[29] Ib.

[30] ST. JOHN OF THE CROSS, The Spiritual Canticle B, 9, 2.

[31] ST. THOMAS AQUINAS, Suma Teológica II-II, q. 29, a. 3 ad 3.

[32] ST. JOSEMARÍA ESCRIVÁ, Friends of God, 220.

[33] Affective prayer finds an inexhaustible source in the Passion of Christ (ST. JOSEMARÍA, Way of the Cross, Prologue). It would be enough to think, for example, of the shock we can feel when we contemplate the Wounds of Christ, which St. Josemaría lived with such intensity, as recounted by PEDRO RODRÍGUEZ, Camino, edición crítico-histórica, p. 459.

[34] ST. JOSEMARÍA ESCRIVÁ, Furrow, n. 95. St. John Paul II invites us to achieve in the Rosary union with Jesus through the heart of Mary: "By its nature the recitation of the Rosary calls for a quiet rhythm and a lingering pace, helping the individual to meditate on the mysteries of the Lord's life as seen through the eyes of her who was closest to the Lord. In this way the unfathomable riches of these mysteries are disclosed". (Apostolic Letter Rosarium Virginis Mariae, 12).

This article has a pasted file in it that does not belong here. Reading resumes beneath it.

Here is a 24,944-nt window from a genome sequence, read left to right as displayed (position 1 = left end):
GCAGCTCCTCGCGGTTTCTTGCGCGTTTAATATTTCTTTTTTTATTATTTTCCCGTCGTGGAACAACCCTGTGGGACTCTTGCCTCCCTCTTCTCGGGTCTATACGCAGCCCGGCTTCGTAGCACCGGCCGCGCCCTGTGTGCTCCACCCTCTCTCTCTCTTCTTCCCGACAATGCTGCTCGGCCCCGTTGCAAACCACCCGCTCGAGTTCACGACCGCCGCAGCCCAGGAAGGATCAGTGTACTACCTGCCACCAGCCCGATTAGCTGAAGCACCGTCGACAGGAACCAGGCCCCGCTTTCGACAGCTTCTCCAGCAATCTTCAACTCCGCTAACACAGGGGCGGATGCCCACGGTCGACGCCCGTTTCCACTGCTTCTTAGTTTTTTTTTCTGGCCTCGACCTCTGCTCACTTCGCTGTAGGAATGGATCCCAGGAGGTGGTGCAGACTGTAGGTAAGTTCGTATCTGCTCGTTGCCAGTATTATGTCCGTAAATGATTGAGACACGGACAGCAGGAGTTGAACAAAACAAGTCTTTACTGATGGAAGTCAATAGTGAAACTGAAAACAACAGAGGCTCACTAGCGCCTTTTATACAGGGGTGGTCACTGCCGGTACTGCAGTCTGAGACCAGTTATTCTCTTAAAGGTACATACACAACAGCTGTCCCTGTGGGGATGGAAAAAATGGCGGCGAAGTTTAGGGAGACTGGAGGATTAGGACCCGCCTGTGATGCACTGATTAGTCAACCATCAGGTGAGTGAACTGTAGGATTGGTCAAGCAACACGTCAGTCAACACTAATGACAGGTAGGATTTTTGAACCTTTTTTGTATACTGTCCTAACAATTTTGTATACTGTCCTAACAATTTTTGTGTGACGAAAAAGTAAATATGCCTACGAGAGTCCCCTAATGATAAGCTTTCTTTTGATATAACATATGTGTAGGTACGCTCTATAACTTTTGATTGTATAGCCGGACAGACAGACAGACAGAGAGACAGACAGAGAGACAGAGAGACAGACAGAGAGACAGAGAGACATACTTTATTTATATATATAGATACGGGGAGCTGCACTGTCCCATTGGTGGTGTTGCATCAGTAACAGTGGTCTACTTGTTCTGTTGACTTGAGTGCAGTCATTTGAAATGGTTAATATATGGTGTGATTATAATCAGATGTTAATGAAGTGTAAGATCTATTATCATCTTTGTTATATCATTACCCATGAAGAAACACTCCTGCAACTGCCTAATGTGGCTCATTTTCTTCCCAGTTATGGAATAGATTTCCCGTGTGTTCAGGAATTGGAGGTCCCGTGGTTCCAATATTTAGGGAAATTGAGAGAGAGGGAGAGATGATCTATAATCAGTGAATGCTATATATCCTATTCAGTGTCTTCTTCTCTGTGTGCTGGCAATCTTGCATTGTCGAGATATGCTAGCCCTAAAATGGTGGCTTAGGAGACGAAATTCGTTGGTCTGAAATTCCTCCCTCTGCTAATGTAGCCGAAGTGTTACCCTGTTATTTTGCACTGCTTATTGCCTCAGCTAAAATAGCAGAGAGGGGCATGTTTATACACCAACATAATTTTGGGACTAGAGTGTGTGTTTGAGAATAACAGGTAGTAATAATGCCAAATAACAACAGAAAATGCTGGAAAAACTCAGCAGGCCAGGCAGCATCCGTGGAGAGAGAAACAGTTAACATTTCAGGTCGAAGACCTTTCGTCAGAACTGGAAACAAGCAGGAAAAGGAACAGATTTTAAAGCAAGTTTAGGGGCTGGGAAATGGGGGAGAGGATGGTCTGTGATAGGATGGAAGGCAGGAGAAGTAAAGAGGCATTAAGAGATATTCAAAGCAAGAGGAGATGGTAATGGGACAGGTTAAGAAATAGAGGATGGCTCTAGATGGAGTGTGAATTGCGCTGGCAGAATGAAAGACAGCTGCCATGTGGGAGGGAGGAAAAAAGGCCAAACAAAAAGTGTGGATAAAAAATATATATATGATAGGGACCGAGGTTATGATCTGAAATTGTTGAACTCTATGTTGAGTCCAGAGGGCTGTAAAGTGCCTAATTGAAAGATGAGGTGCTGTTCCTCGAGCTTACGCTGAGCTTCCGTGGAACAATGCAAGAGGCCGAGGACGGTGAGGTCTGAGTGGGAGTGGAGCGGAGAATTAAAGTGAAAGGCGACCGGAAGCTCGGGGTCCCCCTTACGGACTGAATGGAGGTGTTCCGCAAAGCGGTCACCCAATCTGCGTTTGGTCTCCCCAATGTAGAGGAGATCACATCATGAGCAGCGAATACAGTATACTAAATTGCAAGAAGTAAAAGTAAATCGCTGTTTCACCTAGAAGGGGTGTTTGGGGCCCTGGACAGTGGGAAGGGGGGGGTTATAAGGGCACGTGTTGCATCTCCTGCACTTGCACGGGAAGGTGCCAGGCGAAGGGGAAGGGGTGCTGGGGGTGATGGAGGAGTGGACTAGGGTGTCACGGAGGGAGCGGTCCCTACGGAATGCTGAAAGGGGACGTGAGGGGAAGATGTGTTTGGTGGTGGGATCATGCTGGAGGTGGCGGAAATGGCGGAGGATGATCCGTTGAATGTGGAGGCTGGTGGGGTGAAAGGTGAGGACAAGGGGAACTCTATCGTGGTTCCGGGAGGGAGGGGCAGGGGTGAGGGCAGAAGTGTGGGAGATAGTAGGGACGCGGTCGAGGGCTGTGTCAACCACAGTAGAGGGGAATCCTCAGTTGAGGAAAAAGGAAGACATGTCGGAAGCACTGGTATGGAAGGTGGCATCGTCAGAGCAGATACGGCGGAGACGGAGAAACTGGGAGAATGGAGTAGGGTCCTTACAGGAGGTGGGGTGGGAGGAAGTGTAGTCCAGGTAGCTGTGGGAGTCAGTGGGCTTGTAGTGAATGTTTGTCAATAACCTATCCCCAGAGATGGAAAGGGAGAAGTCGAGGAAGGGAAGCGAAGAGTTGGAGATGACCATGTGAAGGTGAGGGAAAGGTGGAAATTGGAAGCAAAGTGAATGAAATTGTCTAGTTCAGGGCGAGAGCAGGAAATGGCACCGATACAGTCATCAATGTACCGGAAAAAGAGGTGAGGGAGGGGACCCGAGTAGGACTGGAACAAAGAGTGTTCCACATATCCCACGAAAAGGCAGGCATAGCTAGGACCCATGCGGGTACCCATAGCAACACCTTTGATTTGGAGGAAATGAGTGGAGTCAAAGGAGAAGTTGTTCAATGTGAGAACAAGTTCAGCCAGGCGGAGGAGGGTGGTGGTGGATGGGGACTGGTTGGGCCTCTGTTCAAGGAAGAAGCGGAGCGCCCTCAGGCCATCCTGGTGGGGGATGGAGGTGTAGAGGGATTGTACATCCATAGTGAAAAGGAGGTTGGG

[35] ST. JOSEMARÍA ESCRIVÁ, Friends of God, 304-305.

[36] ST. JOHN PAUL II, Homily, 20-VIII-1980.

[37] JUAN BAUTISTA TORELLÓ, in the Prologue of La vida en Dios, by a Carthusian, Rialp, Madrid 1956.

[38] ROMANO GUARDINI, Introduzione alla preghiera, Brescia 1948, p. 23.

[39] ST. AUGUSTINE, Confessions, 10.

[40] Inseparable from the solitude of recollection is the solitude of bondage i.e. the freedom of the heart: "The wisdom that leads to knowledge, and therefore to the love of God, flourishes in a clean heart (ST. JOHN PAUL II, Homily, 14-II-1980).

[41] ST. JOSEMARÍA ESCRIVÁ, Furrow,  460.

[42] BENEDICTO XVI, Audiencia general, 26 de septiembre de 2012.